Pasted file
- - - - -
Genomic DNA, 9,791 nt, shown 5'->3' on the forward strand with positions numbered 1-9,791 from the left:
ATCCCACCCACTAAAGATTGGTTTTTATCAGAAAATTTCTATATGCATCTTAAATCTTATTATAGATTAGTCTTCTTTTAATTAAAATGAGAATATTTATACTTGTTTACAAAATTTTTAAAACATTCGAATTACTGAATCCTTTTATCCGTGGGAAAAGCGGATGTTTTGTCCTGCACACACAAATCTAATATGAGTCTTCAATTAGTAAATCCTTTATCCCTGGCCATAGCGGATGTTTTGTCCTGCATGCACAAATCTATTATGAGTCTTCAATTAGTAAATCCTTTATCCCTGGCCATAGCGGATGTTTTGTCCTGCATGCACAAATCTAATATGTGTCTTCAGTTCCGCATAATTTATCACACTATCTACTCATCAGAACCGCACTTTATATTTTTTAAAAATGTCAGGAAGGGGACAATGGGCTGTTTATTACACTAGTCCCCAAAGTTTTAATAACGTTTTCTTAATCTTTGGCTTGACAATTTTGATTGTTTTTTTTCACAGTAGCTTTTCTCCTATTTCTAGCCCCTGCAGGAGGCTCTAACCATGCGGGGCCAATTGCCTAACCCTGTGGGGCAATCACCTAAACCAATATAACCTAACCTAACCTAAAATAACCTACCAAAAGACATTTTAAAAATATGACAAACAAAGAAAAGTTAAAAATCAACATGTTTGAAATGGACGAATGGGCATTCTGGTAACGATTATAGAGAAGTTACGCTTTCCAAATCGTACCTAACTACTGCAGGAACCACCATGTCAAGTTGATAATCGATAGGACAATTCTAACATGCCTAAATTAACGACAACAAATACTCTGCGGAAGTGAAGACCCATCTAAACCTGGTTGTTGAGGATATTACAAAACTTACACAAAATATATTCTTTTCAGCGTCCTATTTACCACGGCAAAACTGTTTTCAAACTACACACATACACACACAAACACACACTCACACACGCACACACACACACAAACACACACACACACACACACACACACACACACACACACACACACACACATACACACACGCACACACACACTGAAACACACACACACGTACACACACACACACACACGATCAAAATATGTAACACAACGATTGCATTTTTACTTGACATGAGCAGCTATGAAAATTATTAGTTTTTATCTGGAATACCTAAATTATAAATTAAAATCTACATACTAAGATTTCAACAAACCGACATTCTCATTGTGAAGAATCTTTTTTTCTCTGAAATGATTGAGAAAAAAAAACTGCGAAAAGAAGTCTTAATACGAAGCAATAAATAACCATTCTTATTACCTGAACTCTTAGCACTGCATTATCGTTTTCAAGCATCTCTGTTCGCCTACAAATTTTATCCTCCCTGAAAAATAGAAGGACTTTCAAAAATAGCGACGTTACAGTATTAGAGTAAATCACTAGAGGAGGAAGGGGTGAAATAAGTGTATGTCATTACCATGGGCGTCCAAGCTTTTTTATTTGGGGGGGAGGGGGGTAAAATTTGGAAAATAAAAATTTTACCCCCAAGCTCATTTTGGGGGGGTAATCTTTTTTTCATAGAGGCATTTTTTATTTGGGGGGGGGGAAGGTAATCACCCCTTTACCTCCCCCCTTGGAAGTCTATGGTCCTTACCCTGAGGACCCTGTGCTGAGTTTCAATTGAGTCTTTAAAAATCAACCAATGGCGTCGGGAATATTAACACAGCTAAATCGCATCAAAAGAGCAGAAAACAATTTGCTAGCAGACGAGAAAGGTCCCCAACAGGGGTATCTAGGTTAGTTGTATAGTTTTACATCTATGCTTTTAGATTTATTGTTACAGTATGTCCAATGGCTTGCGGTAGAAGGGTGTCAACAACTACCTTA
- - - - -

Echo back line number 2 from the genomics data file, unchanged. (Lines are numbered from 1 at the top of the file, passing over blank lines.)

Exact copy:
ATCCCACCCACTAAAGATTGGTTTTTATCAGAAAATTTCTATATGCATCTTAAATCTTATTATAGATTAGTCTTCTTTTAATTAAAATGAGAATATTTATACTTGTTTACAAAATTTTTAAAACATTCGAATTACTGAATCCTTTTATCCGTGGGAAAAGCGGATGTTTTGTCCTGCACACACAAATCTAATATGAGTCTTCAATTAGTAAATCCTTTATCCCTGGCCATAGCGGATGTTTTGTCCTGCATGCACAAATCTATTATGAGTCTTCAATTAGTAAATCCTTTATCCCTGGCCATAGCGGATGTTTTGTCCTGCATGCACAAATCTAATATGTGTCTTCAGTTCCGCATAATTTATCACACTATCTACTCATCAGAACCGCACTTTATATTTTTTAAAAATGTCAGGAAGGGGACAATGGGCTGTTTATTACACTAGTCCCCAAAGTTTTAATAACGTTTTCTTAATCTTTGGCTTGACAATTTTGATTGTTTTTTTTCACAGTAGCTTTTCTCCTATTTCTAGCCCCTGCAGGAGGCTCTAACCATGCGGGGCCAATTGCCTAACCCTGTGGGGCAATCACCTAAACCAATATAACCTAACCTAACCTAAAATAACCTACCAAAAGACATTTTAAAAATATGACAAACAAAGAAAAGTTAAAAATCAACATGTTTGAAATGGACGAATGGGCATTCTGGTAACGATTATAGAGAAGTTACGCTTTCCAAATCGTACCTAACTACTGCAGGAACCACCATGTCAAGTTGATAATCGATAGGACAATTCTAACATGCCTAAATTAACGACAACAAATACTCTGCGGAAGTGAAGACCCATCTAAACCTGGTTGTTGAGGATATTACAAAACTTACACAAAATATATTCTTTTCAGCGTCCTATTTACCACGGCAAAACTGTTTTCAAACTACACACATACACACACAAACACACACTCACACACGCACACACACACACAAACACACACACACACACACACACACACACACACACACACACACACACACATACACACACGCACACACACACTGAAACACACACACACGTACACACACACACACACACGATCAAAATATGTAACACAACGATTGCATTTTTACTTGACATGAGCAGCTATGAAAATTATTAGTTTTTATCTGGAATACCTAAATTATAAATTAAAATCTACATACTAAGATTTCAACAAACCGACATTCTCATTGTGAAGAATCTTTTTTTCTCTGAAATGATTGAGAAAAAAAAACTGCGAAAAGAAGTCTTAATACGAAGCAATAAATAACCATTCTTATTACCTGAACTCTTAGCACTGCATTATCGTTTTCAAGCATCTCTGTTCGCCTACAAATTTTATCCTCCCTGAAAAATAGAAGGACTTTCAAAAATAGCGACGTTACAGTATTAGAGTAAATCACTAGAGGAGGAAGGGGTGAAATAAGTGTATGTCATTACCATGGGCGTCCAAGCTTTTTTATTTGGGGGGGAGGGGGGTAAAATTTGGAAAATAAAAATTTTACCCCCAAGCTCATTTTGGGGGGGTAATCTTTTTTTCATAGAGGCATTTTTTATTTGGGGGGGGGGAAGGTAATCACCCCTTTACCTCCCCCCTTGGAAGTCTATGGTCCTTACCCTGAGGACCCTGTGCTGAGTTTCAATTGAGTCTTTAAAAATCAACCAATGGCGTCGGGAATATTAACACAGCTAAATCGCATCAAAAGAGCAGAAAACAATTTGCTAGCAGACGAGAAAGGTCCCCAACAGGGGTATCTAGGTTAGTTGTATAGTTTTACATCTATGCTTTTAGATTTATTGTTACAGTATGTCCAATGGCTTGCGGTAGAAGGGTGTCAACAACTACCTTA